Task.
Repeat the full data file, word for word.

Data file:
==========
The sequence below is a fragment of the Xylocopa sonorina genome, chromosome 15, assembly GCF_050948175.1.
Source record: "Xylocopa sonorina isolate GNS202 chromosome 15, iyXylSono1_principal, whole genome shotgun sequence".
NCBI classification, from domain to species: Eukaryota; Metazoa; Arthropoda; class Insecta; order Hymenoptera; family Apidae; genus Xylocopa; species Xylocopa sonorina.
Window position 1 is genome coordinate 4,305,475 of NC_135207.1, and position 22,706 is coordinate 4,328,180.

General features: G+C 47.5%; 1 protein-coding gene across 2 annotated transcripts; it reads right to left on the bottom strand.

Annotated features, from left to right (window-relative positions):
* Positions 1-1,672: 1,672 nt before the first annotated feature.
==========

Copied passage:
The sequence below is a fragment of the Xylocopa sonorina genome, chromosome 15, assembly GCF_050948175.1.
Source record: "Xylocopa sonorina isolate GNS202 chromosome 15, iyXylSono1_principal, whole genome shotgun sequence".
NCBI classification, from domain to species: Eukaryota; Metazoa; Arthropoda; class Insecta; order Hymenoptera; family Apidae; genus Xylocopa; species Xylocopa sonorina.
Window position 1 is genome coordinate 4,305,475 of NC_135207.1, and position 22,706 is coordinate 4,328,180.

General features: G+C 47.5%; 1 protein-coding gene across 2 annotated transcripts; it reads right to left on the bottom strand.

Annotated features, from left to right (window-relative positions):
* Positions 1-1,672: 1,672 nt before the first annotated feature.